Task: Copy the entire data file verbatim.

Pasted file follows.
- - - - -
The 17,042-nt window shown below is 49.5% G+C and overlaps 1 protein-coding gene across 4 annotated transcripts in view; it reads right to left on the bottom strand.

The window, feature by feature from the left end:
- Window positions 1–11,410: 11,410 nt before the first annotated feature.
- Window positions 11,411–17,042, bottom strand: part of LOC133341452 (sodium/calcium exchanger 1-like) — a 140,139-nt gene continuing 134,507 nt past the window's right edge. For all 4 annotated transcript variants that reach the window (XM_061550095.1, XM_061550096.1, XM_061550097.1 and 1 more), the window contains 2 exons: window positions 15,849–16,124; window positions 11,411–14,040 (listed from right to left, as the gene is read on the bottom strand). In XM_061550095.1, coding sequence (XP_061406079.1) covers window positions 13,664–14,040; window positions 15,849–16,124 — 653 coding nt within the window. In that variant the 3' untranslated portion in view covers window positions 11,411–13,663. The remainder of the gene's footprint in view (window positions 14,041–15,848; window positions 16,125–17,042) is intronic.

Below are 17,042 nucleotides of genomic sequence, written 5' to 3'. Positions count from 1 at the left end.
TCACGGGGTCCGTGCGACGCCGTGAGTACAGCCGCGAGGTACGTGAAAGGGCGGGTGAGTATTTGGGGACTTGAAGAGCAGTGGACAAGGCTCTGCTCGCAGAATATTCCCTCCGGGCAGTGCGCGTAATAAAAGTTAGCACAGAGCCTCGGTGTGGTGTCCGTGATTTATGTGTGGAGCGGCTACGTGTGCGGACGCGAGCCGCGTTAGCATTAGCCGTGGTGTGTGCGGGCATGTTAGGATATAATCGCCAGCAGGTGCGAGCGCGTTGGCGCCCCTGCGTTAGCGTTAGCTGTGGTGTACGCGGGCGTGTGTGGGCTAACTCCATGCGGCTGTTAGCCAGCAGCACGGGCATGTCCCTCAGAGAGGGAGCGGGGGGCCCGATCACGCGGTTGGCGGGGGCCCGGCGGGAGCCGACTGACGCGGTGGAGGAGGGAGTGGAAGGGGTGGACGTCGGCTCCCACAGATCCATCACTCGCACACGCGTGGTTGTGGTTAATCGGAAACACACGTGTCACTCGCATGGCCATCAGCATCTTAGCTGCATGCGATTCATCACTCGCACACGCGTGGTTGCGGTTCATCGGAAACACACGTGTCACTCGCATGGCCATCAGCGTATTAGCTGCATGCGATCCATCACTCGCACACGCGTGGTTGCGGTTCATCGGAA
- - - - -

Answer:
The 17,042-nt window shown below is 49.5% G+C and overlaps 1 protein-coding gene across 4 annotated transcripts in view; it reads right to left on the bottom strand.

The window, feature by feature from the left end:
- Window positions 1–11,410: 11,410 nt before the first annotated feature.
- Window positions 11,411–17,042, bottom strand: part of LOC133341452 (sodium/calcium exchanger 1-like) — a 140,139-nt gene continuing 134,507 nt past the window's right edge. For all 4 annotated transcript variants that reach the window (XM_061550095.1, XM_061550096.1, XM_061550097.1 and 1 more), the window contains 2 exons: window positions 15,849–16,124; window positions 11,411–14,040 (listed from right to left, as the gene is read on the bottom strand). In XM_061550095.1, coding sequence (XP_061406079.1) covers window positions 13,664–14,040; window positions 15,849–16,124 — 653 coding nt within the window. In that variant the 3' untranslated portion in view covers window positions 11,411–13,663. The remainder of the gene's footprint in view (window positions 14,041–15,848; window positions 16,125–17,042) is intronic.

Below are 17,042 nucleotides of genomic sequence, written 5' to 3'. Positions count from 1 at the left end.
TCACGGGGTCCGTGCGACGCCGTGAGTACAGCCGCGAGGTACGTGAAAGGGCGGGTGAGTATTTGGGGACTTGAAGAGCAGTGGACAAGGCTCTGCTCGCAGAATATTCCCTCCGGGCAGTGCGCGTAATAAAAGTTAGCACAGAGCCTCGGTGTGGTGTCCGTGATTTATGTGTGGAGCGGCTACGTGTGCGGACGCGAGCCGCGTTAGCATTAGCCGTGGTGTGTGCGGGCATGTTAGGATATAATCGCCAGCAGGTGCGAGCGCGTTGGCGCCCCTGCGTTAGCGTTAGCTGTGGTGTACGCGGGCGTGTGTGGGCTAACTCCATGCGGCTGTTAGCCAGCAGCACGGGCATGTCCCTCAGAGAGGGAGCGGGGGGCCCGATCACGCGGTTGGCGGGGGCCCGGCGGGAGCCGACTGACGCGGTGGAGGAGGGAGTGGAAGGGGTGGACGTCGGCTCCCACAGATCCATCACTCGCACACGCGTGGTTGTGGTTAATCGGAAACACACGTGTCACTCGCATGGCCATCAGCATCTTAGCTGCATGCGATTCATCACTCGCACACGCGTGGTTGCGGTTCATCGGAAACACACGTGTCACTCGCATGGCCATCAGCGTATTAGCTGCATGCGATCCATCACTCGCACACGCGTGGTTGCGGTTCATCGGAA